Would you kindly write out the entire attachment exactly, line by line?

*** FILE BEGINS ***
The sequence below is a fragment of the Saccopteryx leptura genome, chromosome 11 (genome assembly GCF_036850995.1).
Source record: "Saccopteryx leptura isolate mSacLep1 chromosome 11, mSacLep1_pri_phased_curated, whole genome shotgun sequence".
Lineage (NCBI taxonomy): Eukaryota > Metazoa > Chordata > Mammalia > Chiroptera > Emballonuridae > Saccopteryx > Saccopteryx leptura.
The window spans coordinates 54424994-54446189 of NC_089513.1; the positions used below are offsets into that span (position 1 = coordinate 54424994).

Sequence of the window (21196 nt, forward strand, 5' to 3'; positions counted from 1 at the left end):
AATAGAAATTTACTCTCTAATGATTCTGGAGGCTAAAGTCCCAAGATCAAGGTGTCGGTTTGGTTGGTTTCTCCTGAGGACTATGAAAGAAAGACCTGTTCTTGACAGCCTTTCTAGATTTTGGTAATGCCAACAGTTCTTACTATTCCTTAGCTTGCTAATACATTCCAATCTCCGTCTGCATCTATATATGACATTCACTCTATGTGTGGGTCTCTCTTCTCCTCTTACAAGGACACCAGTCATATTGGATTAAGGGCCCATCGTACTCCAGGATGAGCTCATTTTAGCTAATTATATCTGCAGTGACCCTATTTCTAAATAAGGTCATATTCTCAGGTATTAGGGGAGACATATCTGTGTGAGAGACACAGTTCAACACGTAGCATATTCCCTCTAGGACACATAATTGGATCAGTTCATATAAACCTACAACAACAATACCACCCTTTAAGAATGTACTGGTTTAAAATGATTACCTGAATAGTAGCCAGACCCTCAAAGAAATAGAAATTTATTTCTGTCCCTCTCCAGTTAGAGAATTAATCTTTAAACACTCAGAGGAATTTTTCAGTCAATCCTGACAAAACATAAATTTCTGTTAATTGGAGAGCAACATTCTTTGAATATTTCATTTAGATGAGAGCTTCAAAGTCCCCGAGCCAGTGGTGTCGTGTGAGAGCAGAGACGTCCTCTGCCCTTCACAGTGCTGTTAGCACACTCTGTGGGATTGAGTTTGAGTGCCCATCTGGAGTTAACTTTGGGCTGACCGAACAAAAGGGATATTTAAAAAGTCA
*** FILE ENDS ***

The sequence below is a fragment of the Saccopteryx leptura genome, chromosome 11 (genome assembly GCF_036850995.1).
Source record: "Saccopteryx leptura isolate mSacLep1 chromosome 11, mSacLep1_pri_phased_curated, whole genome shotgun sequence".
Lineage (NCBI taxonomy): Eukaryota > Metazoa > Chordata > Mammalia > Chiroptera > Emballonuridae > Saccopteryx > Saccopteryx leptura.
The window spans coordinates 54424994-54446189 of NC_089513.1; the positions used below are offsets into that span (position 1 = coordinate 54424994).

Sequence of the window (21196 nt, forward strand, 5' to 3'; positions counted from 1 at the left end):
AATAGAAATTTACTCTCTAATGATTCTGGAGGCTAAAGTCCCAAGATCAAGGTGTCGGTTTGGTTGGTTTCTCCTGAGGACTATGAAAGAAAGACCTGTTCTTGACAGCCTTTCTAGATTTTGGTAATGCCAACAGTTCTTACTATTCCTTAGCTTGCTAATACATTCCAATCTCCGTCTGCATCTATATATGACATTCACTCTATGTGTGGGTCTCTCTTCTCCTCTTACAAGGACACCAGTCATATTGGATTAAGGGCCCATCGTACTCCAGGATGAGCTCATTTTAGCTAATTATATCTGCAGTGACCCTATTTCTAAATAAGGTCATATTCTCAGGTATTAGGGGAGACATATCTGTGTGAGAGACACAGTTCAACACGTAGCATATTCCCTCTAGGACACATAATTGGATCAGTTCATATAAACCTACAACAACAATACCACCCTTTAAGAATGTACTGGTTTAAAATGATTACCTGAATAGTAGCCAGACCCTCAAAGAAATAGAAATTTATTTCTGTCCCTCTCCAGTTAGAGAATTAATCTTTAAACACTCAGAGGAATTTTTCAGTCAATCCTGACAAAACATAAATTTCTGTTAATTGGAGAGCAACATTCTTTGAATATTTCATTTAGATGAGAGCTTCAAAGTCCCCGAGCCAGTGGTGTCGTGTGAGAGCAGAGACGTCCTCTGCCCTTCACAGTGCTGTTAGCACACTCTGTGGGATTGAGTTTGAGTGCCCATCTGGAGTTAACTTTGGGCTGACCGAACAAAAGGGATATTTAAAAAGTCA